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Vol 39  No 5
Nov. 2, 2006


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In Brief

Marine Institute launches ROV program

Memorial University’s Marine Institute launched a new Remotely Operated Vehicle (ROV) program Oct. 27, opening up new career opportunities for Newfoundlanders and Labradorians in the local and international ROV industry.

From deep exploration of the oceans to the installation, maintenance, and operation of sub sea systems for the offshore oil and gas industry, ROVs have become the standard means of extending our reach into the ocean depths where human intervention is too expensive or too dangerous for divers.

These underwater robots are flown by a pilot/technician onboard a ship controlling the function of the ROV with the aid of a video monitor that relays images from an underwater camera on the ROV.

“The demand for ROV operators is projected to grow by over 50 per cent in the next five years,” says MI’s executive director Glenn Blackwood. “The Marine Institute is launching this program at a time when there are urgent demands from local companies supplying ROV services in this region to have trained and competent ROV pilot/technicians for deepwater operations for the oil and gas industry.”

To develop students’ piloting skills, the Marine Institute has installed two ROV simulators at its Centre for Marine Simulation. The simulators have been made available through an agreement with GRI Simulations Inc, based in Mount Pearl, and the Province of Newfoundland and Labrador. The Marine Institute will also use these simulators in industrial training courses for specific client needs and as part of its ongoing research and development activities in ocean technology.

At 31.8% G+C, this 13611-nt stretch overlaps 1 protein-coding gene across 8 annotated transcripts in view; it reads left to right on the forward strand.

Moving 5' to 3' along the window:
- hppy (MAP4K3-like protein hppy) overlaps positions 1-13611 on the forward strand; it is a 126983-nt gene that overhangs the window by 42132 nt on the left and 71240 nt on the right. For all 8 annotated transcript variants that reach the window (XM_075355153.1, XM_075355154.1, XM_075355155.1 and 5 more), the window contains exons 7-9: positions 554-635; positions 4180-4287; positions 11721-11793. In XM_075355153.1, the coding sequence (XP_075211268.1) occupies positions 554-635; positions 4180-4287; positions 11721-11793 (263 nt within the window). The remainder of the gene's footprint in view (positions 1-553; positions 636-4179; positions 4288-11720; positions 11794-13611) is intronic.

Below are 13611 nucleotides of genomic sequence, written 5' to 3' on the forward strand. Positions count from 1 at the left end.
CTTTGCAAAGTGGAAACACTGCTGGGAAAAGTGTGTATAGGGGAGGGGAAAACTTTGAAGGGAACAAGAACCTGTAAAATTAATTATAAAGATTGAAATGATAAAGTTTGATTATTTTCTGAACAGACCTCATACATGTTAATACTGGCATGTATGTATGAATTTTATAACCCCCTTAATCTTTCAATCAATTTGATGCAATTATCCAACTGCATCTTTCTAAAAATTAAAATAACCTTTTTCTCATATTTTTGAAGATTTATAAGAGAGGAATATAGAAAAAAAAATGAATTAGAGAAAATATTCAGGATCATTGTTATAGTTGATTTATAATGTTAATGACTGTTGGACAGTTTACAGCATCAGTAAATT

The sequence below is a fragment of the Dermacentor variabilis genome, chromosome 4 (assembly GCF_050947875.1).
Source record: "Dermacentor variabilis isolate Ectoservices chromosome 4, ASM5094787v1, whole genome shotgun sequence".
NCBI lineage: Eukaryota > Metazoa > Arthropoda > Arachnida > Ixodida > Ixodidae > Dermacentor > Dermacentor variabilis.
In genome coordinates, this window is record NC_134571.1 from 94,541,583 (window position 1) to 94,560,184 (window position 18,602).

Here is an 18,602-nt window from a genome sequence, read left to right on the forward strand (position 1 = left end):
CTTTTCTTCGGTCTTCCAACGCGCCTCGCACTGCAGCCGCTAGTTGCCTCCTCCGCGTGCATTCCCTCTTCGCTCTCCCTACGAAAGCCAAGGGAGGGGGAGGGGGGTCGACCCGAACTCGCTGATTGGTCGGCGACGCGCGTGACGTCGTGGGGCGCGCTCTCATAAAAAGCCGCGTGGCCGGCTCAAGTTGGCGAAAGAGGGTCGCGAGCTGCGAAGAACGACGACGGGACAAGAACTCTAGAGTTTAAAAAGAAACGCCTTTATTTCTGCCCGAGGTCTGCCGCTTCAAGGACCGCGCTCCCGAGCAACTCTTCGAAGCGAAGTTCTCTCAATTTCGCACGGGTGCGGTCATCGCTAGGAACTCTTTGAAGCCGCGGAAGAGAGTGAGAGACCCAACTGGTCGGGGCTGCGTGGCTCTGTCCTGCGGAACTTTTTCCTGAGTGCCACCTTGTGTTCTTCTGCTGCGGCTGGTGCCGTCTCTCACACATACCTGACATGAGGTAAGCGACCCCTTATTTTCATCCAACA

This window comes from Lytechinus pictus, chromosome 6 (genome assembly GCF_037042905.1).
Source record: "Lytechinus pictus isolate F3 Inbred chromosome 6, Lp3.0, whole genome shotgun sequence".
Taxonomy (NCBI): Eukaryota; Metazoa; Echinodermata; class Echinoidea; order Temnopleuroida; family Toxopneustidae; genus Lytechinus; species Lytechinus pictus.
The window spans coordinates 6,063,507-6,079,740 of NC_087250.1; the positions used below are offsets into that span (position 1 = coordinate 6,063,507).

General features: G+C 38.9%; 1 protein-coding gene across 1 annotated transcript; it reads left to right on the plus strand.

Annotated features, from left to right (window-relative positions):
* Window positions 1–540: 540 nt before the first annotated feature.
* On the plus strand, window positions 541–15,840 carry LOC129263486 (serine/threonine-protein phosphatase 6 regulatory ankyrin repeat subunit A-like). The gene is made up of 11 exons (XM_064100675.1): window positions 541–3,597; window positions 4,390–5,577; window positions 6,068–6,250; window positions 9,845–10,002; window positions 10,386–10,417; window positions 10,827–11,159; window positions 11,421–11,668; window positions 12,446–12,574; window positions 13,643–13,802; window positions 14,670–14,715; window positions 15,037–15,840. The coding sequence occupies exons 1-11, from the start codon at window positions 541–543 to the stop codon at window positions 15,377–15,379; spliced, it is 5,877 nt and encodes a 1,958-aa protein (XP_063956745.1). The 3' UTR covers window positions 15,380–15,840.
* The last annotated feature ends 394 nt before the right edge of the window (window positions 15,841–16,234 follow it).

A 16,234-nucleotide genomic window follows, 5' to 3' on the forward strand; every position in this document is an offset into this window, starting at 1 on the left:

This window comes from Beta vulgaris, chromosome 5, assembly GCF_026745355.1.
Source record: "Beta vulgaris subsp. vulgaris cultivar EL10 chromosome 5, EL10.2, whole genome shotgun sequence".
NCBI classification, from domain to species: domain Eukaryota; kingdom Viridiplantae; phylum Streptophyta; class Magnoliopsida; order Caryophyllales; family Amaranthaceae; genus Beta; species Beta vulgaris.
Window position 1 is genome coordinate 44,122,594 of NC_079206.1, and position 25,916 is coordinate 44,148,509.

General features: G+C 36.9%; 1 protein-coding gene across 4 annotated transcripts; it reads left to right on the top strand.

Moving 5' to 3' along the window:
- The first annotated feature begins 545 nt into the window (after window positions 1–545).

Preserving intangible culture

Memorial’s Faculty of Arts and the province’s Department of Tourism, Culture and Recreation, with support from The Rooms, are partnering in the development of a strategy to safeguard the province’s intangible cultural heritage, or ICH.

According to Dr. Jerry Pocius, professor of folklore, ICH involves the customs and stories relevant to a culture that make it distinct.

“As Newfoundlanders and Labradorians, it’s our distinct knowledge, skills, celebrations, foods and ways of working,” he said. “This is living knowledge that adapts and changes, but unlike buildings or monuments, once it’s lost it can’t be restored.”

Diverse cultural groups and communities will be consulted in the development of the strategy. This work builds on the Association of Heritage Industries’ Living Heritage Forum, held on Memorial’s St. John’s campus in June. Anita Best, a Memorial graduate with significant experience working in the province’s cultural communities, has been hired to lead the strategy development. She is working out of the Centre for Material Culture Studies in Queen’s College.

“Our province is really taking a lead in Canada in developing a strategy to preserve our intangible cultural heritage,” noted Jerry Dick, director of heritage for the provincial department.

Editor sought for journal

Newfoundland and Labrador Studies, the journal published at Memorial University, is searching for a new editor to replace Dr. James Hiller, who has indicated that he will step down on Sept. 1, 2007.

A bi-annual, interdisciplinary periodical devoted to publishing original essays in English or French, Newfoundland and Labrador Studies was founded in 1985 with a mission to investigate all aspects of the society and culture of this province, past and present. Since then, it has established itself as a significant scholarly journal willing to publish in all fields. Like other learned journals in Canada and the United States, it is now beginning to go digital. Most of its archived articles are available on the world-wide web, and these can be accessed at the journal’s home page nlstudies@mun.ca.

The search committee is now looking for interested parties who would be available before Sept. 1, 2007. Applications and nominations should be sent to Dr. Ronald Rompkey, chair, Editor Search Committee, Department of English, Memorial University.

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